UAE weather: It is the wettest July since 1978, so what is causing the deluge?

A low-pressure system from India, which is experiencing monsoons, is bringing the unsettled conditions

Beta V.1.0 - Powered by automated translation

The UAE’s east coast has been hammered by torrential rain and strong winds over the past few days.

Flash flooding occurred in parts of Sharjah’s Khor Fakkan on Wednesday with some families having to be rescued from their inundated homes.

The National Centre of Meteorology told The National this is the wettest July in the UAE since 1978. Most rain was recorded at a rain gauge in Fujairah Port, where 234.9 millimetres was recorded between 10.30pm on July 25 and 9.18am on Thursday, July 28.

The second highest was at Masafi ― 209.7mm ― with the third highest recorded at Fujairah Airport with 187.9mm.

Considering the UAE's annual rainfall is about 100mm a year, the statistics underline the intensity of the weather conditions.

What is causing the current weather?

Low pressure systems drifting across from India, which is experiencing annual monsoons, are bringing the unsettled weather.

The NCM forecast the unsettled weather last weekend and said on Thursday that similar conditions could be expected for the next few days, although probably not with the intensity seen on Wednesday.

“The general situation today [Thursday] is better,” an NCM forecaster said.

“The low pressure systems are slightly weaker with rainfall expected to be of less intensity,” he said.

“But we still have low pressure, convective clouds and a chance of rain across the country, including Abu Dhabi and Dubai.”

Is this normal?

Some rainfall and cloud cover is common every year during the summer ― especially in the east ― because of the monsoon systems. They bring moist air across the ocean to the Arabian Peninsula where it then hits the Hajar Mountains and sometimes causes rain.

This causes the “khareef” phenomenon in southern Oman, where summer rains turn the desert green, and occasional downpours in eastern UAE.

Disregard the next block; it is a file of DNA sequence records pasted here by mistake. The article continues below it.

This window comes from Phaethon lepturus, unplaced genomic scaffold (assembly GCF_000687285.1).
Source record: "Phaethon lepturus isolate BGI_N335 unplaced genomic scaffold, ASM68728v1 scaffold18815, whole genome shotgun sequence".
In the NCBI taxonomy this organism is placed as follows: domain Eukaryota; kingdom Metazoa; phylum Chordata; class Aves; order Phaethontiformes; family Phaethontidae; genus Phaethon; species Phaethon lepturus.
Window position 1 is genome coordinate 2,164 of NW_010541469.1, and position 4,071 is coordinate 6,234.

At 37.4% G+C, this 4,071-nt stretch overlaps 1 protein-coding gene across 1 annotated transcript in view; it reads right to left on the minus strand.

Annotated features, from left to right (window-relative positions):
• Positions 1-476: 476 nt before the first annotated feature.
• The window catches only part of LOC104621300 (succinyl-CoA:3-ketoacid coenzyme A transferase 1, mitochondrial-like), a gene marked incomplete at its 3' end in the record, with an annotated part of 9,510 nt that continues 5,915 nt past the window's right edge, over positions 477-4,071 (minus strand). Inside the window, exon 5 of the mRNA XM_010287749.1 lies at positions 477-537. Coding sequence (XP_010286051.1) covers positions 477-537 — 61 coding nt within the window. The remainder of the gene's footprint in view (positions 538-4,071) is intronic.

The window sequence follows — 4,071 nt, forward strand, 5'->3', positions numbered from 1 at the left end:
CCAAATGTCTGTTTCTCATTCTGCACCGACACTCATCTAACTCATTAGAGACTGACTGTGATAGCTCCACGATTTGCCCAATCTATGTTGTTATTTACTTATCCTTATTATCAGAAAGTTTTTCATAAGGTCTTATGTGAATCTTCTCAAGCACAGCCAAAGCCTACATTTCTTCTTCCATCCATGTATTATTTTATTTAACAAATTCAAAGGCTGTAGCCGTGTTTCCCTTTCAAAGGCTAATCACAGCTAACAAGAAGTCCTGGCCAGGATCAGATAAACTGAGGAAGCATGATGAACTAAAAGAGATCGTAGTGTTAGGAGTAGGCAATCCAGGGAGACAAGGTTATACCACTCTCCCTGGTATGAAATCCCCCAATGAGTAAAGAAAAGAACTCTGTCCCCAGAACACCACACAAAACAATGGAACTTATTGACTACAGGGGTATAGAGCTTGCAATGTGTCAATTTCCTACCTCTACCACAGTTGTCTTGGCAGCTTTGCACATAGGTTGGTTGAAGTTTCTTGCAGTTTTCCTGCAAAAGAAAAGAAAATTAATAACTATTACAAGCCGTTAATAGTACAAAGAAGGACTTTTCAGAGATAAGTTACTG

But the NCM said the rains this year are more intense than in previous years.

“This cycle started around July 25,” the NCM forecaster said. “It is normal to experience cloud and rain at this time of year but there is more this time.”

What is the role of the cloud-seeding programme?

The UAE’s cloud-seeding programme has been in operation since the 1990s. Planes are sent to fire salt flares at clouds in the hope of inducing more rain. Salt naturally attracts water.

Summer can be a good time for seeding, although the NCM said that seeding attempts only to enhance rainfall, not create downpours, and they do not operate in times of major storms.

“If clouds show signs of heavy rain, and those likely to cause floods, we do not undertake cloud-seeding operations,” Sufian Farrah, cloud-seeding specialist at the NCM, previously told The National.

UAE invests in flood defences

The government acted swiftly to help those in need and teams rescued families from flooded homes and provided emergency accommodation.

Authorities also previously announced key projects to safeguard against flooding. After storms swept across the UAE in January 2020, a UAE minister pledged Dh500 million of investment including dams and flyovers to reduce disruption caused by flooding.

Abdullah Al Nuaimi, Minister of Infrastructure Development, told the Federal National Council that several key projects were under way.

When will the unsettled conditions end?

The unsettled weather is expected to continue into next week at least. The NCM has forecast strong winds, dust clouds and a chance of rain until Monday.

“We expect a chance of rain over the next few days, especially in the east, as the low-pressure systems are still active,” the NCM forecaster said. “But we don’t anticipate falls of rain like yesterday."

Updated: July 28, 2022, 2:14 PM
EDITOR'S PICKS
NEWSLETTERS
MORE FROM THE NATIONAL